A panel of people speaking at a national conference to help companies get the most out of apprenticeships included Crown House Technology’s Billy Davies.
The mechanical design engineer, 22, who completed Laing O’Rourke’s apprenticeship+ scheme last September, took part in the Making Apprenticeship Work event, organised for around 90 employers at Birmingham’s International Convention Centre.
With the introduction this year of the new apprenticeship levy, which changes the way apprenticeships are funded, Billy gave the apprentice’s point of view on how best to run training schemes.
He explains: “I’ve been an ambassador for Laing O’Rourke’s apprenticeship+ scheme at previous events where I’m talking to school leavers or GCSE students. But this time I was drawing on my experience to persuade companies of the value of apprenticeships – and what’s the best approach for supporting participants.”
He continues: “One of the questions I was asked was how does a company prevent its apprentices from leaving once they’ve completed their apprenticeship. In my view, it’s about keeping them happy – as you would any employee.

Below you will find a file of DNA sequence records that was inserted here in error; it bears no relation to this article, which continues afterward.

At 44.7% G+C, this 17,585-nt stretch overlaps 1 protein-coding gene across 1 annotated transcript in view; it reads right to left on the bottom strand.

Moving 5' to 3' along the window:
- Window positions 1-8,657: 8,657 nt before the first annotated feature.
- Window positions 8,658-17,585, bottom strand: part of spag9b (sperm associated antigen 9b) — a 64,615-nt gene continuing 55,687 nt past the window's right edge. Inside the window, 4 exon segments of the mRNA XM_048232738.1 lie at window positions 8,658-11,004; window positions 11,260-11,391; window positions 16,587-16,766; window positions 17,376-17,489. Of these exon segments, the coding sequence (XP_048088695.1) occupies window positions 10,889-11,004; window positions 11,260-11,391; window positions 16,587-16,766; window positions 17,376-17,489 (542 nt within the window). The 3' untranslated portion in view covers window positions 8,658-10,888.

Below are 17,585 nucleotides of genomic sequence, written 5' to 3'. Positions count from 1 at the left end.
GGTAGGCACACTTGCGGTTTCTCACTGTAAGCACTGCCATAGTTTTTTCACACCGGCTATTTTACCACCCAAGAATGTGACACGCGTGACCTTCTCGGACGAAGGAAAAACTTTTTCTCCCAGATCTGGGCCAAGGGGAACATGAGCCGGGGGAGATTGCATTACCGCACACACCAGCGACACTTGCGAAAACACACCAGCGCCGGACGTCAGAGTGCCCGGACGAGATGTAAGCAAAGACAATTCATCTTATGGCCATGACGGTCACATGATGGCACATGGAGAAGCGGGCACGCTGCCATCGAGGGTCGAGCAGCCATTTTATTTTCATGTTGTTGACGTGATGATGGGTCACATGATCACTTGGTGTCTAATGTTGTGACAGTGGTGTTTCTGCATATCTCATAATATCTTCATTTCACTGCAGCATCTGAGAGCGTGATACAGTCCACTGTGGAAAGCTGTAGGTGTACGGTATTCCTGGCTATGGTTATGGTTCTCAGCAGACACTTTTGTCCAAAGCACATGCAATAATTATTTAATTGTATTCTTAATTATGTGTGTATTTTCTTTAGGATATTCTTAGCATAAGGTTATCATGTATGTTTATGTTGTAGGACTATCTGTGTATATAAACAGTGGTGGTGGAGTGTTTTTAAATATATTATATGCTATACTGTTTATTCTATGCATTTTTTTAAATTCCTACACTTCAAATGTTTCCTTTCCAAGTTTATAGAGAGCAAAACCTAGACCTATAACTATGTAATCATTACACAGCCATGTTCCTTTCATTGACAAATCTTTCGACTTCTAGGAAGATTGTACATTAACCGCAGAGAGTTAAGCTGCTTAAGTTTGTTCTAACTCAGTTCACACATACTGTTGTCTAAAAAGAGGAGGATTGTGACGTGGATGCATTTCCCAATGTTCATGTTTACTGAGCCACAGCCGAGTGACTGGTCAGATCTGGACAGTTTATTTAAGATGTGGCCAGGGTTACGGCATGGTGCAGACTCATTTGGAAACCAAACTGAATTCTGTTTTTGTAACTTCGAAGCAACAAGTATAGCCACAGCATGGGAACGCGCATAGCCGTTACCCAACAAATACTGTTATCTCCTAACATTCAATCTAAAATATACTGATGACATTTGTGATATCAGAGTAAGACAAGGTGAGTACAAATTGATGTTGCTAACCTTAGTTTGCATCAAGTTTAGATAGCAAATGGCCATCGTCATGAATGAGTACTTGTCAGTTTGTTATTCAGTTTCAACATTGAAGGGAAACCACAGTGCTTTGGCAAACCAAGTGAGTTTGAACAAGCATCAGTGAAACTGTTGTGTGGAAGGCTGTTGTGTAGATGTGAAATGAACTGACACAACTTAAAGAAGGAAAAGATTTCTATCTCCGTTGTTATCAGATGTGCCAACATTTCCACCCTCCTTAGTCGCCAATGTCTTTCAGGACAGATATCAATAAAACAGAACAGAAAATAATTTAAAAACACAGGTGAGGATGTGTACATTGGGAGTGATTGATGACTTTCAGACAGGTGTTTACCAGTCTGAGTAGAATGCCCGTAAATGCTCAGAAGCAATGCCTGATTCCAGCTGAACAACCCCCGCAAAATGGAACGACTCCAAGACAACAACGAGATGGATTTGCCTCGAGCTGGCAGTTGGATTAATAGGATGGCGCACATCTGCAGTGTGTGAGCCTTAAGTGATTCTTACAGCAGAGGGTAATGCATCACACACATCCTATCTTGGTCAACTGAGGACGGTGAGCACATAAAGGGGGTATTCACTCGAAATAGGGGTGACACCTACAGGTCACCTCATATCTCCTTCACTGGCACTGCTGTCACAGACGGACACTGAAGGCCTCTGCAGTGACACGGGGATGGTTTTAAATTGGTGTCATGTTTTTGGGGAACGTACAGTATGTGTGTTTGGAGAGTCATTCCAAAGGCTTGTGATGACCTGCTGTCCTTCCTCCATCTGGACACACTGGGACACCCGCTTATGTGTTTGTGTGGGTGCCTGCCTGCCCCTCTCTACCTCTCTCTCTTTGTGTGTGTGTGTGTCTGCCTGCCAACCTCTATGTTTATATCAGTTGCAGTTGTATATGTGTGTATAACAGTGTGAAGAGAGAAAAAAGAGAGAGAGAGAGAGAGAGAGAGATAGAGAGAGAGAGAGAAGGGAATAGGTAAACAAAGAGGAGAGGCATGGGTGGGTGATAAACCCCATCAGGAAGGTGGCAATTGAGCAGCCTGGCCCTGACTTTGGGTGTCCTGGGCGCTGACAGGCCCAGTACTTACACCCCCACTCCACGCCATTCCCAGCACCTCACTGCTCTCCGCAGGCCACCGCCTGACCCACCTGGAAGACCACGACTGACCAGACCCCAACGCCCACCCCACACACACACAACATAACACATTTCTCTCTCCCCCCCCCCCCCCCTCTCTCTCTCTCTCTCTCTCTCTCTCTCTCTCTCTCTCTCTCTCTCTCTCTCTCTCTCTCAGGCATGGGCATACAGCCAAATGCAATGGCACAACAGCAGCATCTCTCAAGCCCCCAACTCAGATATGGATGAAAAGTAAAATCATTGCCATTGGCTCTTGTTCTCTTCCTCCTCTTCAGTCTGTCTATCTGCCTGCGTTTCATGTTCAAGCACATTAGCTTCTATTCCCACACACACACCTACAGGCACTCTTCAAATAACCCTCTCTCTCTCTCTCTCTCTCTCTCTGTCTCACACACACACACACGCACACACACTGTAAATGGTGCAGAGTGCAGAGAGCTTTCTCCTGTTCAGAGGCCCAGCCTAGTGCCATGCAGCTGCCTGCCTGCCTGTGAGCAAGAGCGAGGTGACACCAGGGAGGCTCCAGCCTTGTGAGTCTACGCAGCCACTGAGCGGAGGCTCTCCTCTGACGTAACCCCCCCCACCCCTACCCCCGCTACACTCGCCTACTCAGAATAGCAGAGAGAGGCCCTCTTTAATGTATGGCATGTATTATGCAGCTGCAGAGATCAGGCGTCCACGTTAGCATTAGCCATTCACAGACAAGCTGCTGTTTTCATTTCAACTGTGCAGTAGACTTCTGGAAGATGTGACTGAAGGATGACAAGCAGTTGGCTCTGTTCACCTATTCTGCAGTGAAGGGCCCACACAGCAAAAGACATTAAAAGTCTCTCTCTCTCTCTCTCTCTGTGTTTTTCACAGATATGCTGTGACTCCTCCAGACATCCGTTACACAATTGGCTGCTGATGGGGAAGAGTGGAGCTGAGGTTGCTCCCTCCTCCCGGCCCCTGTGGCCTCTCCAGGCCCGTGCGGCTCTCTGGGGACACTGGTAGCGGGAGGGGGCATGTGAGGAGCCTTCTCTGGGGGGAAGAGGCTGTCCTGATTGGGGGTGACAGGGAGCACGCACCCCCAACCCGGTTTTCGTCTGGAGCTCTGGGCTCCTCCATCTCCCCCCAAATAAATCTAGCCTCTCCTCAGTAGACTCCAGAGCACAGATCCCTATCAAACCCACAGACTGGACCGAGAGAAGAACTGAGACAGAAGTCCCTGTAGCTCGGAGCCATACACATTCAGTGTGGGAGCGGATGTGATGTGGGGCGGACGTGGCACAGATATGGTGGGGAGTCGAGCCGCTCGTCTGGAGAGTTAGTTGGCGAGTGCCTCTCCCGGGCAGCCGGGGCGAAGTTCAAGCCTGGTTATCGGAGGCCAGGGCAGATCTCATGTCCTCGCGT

“Don’t just make them someone’s responsibility to look after – the worst thing for a newly qualified apprentice is to feel like they’re just shadowing someone. If you feel you’re being trusted to do something of real value for the company, it’s a good feeling and makes you feel important.”
He adds that Laing O’Rourke’s emphasis on career progression plans – both during and after apprenticeship – is another factor that encourages people to stay with the company. Billy describes the apprenticeship+ scheme as “years ahead of competitors in the construction industry”.
In schools he tells students to bear in mind that going to university is not the only option for them. “I try to get the message across that not everyone enjoys the classroom environment – and, if you’re someone who prefers to experience things first-hand, then an apprenticeship is an alternative. You can learn while you earn.” Billy himself is a great example. After getting 16 GCSEs, he decided against studying A-levels and university and in 2012 began his apprenticeship as a pipe-fitter/welder on the Leadenhall Building, aka ‘the Cheesegrater’, in London.
But after two years, supported by the Laing O’Rourke apprenticeship+ team, he switched to an office-based role as a junior mechanical design engineer. He is now working on the Liverpool Street Crossrail station project where, among other things, he is managing subcontractors. “I am sinking my teeth into the challenge and really enjoying it.”
To cap it all, Billy was a runner up in the Apprentice of the Year category of the TARGETjobs Awards. He says: “I still find that a bit hard to believe. It’s not about me, I’m nothing special – but it’s definitely a recognition of the quality of Laing O’Rourke’s apprenticeship scheme”.